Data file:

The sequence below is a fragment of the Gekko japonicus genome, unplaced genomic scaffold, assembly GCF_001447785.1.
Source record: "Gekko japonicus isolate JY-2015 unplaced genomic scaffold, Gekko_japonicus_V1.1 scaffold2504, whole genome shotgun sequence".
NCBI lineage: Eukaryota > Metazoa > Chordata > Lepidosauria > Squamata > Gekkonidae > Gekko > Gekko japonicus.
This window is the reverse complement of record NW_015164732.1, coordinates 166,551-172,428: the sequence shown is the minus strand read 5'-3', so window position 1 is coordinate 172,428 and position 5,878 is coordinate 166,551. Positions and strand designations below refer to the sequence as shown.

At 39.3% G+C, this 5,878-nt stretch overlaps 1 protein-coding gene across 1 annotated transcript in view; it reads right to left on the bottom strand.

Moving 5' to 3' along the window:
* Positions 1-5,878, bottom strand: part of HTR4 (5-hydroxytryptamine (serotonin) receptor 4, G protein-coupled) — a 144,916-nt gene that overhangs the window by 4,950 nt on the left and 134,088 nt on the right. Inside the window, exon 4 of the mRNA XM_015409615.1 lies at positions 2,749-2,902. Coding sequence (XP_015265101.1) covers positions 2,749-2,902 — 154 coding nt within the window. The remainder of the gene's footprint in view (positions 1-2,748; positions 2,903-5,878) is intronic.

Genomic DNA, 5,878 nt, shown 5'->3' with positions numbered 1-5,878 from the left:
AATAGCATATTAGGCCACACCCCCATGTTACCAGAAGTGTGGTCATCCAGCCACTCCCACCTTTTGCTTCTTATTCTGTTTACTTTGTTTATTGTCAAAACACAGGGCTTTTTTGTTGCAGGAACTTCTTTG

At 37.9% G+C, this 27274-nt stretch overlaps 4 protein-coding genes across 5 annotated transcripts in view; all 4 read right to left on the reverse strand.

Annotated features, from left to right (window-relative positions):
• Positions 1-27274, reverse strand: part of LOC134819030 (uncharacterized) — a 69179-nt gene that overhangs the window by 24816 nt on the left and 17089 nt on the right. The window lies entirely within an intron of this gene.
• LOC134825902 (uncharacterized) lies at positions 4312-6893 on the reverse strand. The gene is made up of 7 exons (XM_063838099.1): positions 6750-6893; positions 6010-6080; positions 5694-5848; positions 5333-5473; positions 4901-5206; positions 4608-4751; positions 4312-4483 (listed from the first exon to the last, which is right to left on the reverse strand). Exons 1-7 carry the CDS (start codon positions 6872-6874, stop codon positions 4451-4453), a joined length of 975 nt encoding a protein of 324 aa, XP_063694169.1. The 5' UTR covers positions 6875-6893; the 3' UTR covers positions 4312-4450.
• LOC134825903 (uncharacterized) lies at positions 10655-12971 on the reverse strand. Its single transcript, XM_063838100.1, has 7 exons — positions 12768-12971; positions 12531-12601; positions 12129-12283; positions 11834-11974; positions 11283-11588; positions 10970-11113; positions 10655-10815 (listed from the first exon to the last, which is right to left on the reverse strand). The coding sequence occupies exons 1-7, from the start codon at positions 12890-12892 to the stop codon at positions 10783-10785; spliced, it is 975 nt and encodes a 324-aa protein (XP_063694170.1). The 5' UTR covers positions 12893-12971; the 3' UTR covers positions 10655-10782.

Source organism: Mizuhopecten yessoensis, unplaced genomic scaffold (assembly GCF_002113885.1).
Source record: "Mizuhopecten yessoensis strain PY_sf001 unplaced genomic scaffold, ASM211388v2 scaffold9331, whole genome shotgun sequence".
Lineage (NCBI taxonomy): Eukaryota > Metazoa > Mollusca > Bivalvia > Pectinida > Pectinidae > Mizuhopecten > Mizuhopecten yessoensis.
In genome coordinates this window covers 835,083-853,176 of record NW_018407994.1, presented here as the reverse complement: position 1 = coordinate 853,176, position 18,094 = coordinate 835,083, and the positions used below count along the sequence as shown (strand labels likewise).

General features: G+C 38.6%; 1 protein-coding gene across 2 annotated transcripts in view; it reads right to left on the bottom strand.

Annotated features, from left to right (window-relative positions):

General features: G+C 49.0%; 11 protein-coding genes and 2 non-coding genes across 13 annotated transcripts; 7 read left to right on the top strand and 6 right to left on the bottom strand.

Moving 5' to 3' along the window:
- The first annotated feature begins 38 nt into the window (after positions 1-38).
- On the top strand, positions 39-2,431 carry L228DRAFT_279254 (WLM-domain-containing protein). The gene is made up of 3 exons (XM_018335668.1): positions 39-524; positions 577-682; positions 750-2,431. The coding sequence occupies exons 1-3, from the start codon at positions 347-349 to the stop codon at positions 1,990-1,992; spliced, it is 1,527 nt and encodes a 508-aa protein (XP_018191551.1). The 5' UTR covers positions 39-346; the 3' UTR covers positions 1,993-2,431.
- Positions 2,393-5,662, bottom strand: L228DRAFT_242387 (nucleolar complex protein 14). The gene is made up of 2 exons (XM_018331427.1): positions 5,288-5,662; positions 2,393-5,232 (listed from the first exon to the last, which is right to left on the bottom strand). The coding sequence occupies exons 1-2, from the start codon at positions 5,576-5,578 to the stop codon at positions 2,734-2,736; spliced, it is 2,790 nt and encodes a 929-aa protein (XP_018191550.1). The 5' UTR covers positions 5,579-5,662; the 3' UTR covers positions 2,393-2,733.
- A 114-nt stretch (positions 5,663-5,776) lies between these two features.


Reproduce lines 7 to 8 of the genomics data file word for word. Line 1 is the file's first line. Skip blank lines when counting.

* Positions 1-5,878, bottom strand: part of HTR4 (5-hydroxytryptamine (serotonin) receptor 4, G protein-coupled) — a 144,916-nt gene that overhangs the window by 4,950 nt on the left and 134,088 nt on the right. Inside the window, exon 4 of the mRNA XM_015409615.1 lies at positions 2,749-2,902. Coding sequence (XP_015265101.1) covers positions 2,749-2,902 — 154 coding nt within the window. The remainder of the gene's footprint in view (positions 1-2,748; positions 2,903-5,878) is intronic.

Genomic DNA, 5,878 nt, shown 5'->3' with positions numbered 1-5,878 from the left: